The club appears to have done well by Alli, though it's exactly what I would expect of any employer. Doesn't mean they don't deserve praise.

But, as I said, I no longer see any level they wouldn't stoop to. I'm cynical? Absolutely I am.

Mike Gaynes
189 Posted 14/07/2023 at 22:03:35
Ernie #188, you certainly seemed to support the Carter comment at #143, which in turn endorsed the Meighan comment at #141.

Not sure why you would consider my observation to be a statement against your character -- I said, implied nor intended no such thing -- but if my comment came over that way to you, my apologies.

Andy Crooks
190 Posted 14/07/2023 at 22:25:05
Just read that the Prince of Wales, who launched the Heads Up campaign to raise awareness of men's mental health, has praised Dele as brave and inspirational.

No negative press so far. Hope this is the start for him and he focuses on himself.

Karl Meighan
191 Posted 15/07/2023 at 10:20:38
Si @173, what are you on about? About me, think you don't understand, it's his job to entertain football fans in general.

Do you or James Hughes @171 know Dele Alli? Have either of you have suffered these so called abuses?

Reading something in a book or hearing it on facebook don't make you an expert just like it don't make it fact.

Karl Meighan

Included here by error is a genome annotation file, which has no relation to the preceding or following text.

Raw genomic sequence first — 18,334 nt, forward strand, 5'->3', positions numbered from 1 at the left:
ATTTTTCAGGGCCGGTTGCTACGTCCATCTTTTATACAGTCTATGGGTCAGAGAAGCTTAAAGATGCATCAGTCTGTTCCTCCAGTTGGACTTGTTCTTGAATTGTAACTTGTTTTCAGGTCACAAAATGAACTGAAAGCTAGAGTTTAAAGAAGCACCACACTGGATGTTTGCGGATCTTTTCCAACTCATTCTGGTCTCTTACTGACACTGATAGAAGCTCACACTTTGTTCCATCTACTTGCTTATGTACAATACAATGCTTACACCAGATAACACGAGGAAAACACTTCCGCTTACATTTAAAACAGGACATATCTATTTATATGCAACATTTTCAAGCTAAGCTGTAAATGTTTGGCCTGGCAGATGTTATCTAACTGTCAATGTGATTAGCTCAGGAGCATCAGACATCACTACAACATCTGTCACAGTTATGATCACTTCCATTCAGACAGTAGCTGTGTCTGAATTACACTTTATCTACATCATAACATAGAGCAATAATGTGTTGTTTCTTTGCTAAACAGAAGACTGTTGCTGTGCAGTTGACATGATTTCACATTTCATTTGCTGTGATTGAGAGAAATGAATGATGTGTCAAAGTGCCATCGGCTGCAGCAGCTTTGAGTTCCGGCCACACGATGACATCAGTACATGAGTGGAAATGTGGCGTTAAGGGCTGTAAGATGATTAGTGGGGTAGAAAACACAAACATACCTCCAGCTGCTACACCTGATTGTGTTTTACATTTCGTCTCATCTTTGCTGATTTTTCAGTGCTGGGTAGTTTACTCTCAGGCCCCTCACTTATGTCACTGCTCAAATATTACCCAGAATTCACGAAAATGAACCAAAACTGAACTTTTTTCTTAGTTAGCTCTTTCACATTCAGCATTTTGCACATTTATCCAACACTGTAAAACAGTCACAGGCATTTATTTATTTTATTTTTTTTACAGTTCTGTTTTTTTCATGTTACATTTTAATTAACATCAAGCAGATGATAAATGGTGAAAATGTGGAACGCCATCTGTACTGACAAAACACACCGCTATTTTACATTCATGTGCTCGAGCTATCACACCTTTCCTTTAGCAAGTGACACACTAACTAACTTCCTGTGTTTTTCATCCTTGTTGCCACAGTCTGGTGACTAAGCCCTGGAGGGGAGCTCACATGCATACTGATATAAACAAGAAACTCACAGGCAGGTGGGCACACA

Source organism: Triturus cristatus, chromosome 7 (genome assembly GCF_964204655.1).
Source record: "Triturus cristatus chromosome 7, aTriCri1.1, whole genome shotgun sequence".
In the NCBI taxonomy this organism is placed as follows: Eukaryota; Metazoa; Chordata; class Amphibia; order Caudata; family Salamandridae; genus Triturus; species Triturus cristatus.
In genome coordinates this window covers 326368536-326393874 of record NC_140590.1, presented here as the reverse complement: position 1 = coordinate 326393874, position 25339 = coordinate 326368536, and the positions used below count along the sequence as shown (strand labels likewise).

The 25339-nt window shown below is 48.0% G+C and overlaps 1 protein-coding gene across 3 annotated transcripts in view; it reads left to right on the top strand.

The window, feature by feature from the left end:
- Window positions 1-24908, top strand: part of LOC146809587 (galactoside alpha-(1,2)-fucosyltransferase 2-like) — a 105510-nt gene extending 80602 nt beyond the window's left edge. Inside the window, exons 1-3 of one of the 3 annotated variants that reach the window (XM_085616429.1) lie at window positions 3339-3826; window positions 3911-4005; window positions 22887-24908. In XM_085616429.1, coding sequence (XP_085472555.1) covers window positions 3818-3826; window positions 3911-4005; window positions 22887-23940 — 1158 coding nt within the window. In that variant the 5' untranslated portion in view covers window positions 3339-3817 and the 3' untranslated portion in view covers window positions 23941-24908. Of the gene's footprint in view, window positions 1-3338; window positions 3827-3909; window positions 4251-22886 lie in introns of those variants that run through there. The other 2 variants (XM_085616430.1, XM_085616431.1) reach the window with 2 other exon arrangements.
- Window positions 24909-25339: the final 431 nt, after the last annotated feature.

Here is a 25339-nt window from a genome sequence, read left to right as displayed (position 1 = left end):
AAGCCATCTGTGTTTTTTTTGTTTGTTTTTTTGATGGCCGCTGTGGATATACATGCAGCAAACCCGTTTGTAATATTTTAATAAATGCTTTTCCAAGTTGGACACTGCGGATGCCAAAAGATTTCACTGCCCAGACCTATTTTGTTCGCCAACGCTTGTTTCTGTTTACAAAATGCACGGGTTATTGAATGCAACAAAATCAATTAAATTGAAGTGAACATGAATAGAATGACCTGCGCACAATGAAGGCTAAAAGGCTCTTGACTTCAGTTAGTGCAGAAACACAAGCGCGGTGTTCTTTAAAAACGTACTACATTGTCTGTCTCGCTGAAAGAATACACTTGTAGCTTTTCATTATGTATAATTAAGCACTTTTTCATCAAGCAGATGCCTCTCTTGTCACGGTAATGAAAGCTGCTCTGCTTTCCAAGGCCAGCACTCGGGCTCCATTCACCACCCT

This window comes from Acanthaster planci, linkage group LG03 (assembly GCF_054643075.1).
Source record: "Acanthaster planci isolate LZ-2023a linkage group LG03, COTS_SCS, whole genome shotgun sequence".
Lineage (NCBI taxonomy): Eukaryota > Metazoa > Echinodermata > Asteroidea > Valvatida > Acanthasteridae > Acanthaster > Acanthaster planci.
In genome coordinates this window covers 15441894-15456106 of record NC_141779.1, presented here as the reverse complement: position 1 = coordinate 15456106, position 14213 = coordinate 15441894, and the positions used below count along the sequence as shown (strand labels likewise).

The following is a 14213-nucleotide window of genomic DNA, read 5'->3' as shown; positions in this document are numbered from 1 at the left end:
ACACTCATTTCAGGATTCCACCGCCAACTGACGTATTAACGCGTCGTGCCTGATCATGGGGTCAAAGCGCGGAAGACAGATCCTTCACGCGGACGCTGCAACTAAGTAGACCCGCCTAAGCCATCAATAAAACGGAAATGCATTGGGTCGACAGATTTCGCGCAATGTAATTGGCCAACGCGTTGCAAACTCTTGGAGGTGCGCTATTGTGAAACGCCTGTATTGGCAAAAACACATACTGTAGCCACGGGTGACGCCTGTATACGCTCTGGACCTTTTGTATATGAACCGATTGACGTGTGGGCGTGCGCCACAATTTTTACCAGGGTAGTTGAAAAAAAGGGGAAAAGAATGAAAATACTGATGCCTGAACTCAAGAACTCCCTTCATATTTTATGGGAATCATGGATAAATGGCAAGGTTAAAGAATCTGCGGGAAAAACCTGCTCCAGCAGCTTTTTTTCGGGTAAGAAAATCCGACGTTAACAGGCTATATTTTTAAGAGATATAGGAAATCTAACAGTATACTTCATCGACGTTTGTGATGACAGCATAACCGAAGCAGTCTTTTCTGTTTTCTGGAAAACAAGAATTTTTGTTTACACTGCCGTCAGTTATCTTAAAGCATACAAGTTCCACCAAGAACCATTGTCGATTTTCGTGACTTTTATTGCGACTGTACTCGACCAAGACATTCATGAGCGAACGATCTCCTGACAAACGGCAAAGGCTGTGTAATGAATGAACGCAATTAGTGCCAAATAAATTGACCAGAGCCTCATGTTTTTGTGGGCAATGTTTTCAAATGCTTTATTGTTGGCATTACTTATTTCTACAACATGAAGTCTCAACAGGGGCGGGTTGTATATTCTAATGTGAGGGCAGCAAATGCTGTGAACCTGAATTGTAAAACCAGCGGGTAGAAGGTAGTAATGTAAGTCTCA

192 Posted 15/07/2023 at 10:36:40
@189, Mike Gaynes why is it my comment is Meighans comment and a other fella who you don't agree with is Carters comment but @188 is Ernies, just wondering?
Mark Murphy
193 Posted 15/07/2023 at 10:56:09
Karl - what??
Alan J Thompson
194 Posted 15/07/2023 at 11:31:39
Jonathon (#178); You're beginning to sound like the medical profession closing ranks again.

I queried why his addiction or usage, not his mental state, wasn't noted or picked up anywhere in his medical or notes and while I haven't heard the interview, something you'll probably jump on, it has been stated that he got the sleeping pills from the club Doctor which Neville said was common and that he was taking them throughout the day to suppress his feelings.

Ed Prytherch explained that any testing would not indicate sleeping pill presence after 48 hours of abstinence but why then did the Spurs Doctor not query such a high demand or are we to believe that we didn't get the whole truth? There then is the question if professional footballers face the same drug testing regimes that other sports go through and if not, why not?

Having said that, I don't believe that this is anything but a start to his recovery, albeit a very necessary and difficult first step.

Karl Meighan
195 Posted 15/07/2023 at 11:48:33
Was just wondering Mark why we were called by are surnames and Ernie by his forename. No big deal just wondering.
Ian Jones
196 Posted 15/07/2023 at 12:17:09
Alan, 194, apologies, I haven't read the last day's comments, but just picked up on part of your comment about: 'Why then did the Spurs Doctor not query such a high demand or are we to believe that we didn't get the whole truth?'

If you are inferring why the Doctors are doling out these sleeping pills as and when asked for and seemingly without question, in the interview, Dele indicated that he was able to get the extra pills required elsewhere, if my memory is correct.

Apologies if my interpretation of your comments is incorrect.

You suggest you haven't seen the interview yet.

If you have about 45 mins free, it's really worth watching. Fascinating interview.

Joe John
197 Posted 15/07/2023 at 12:22:01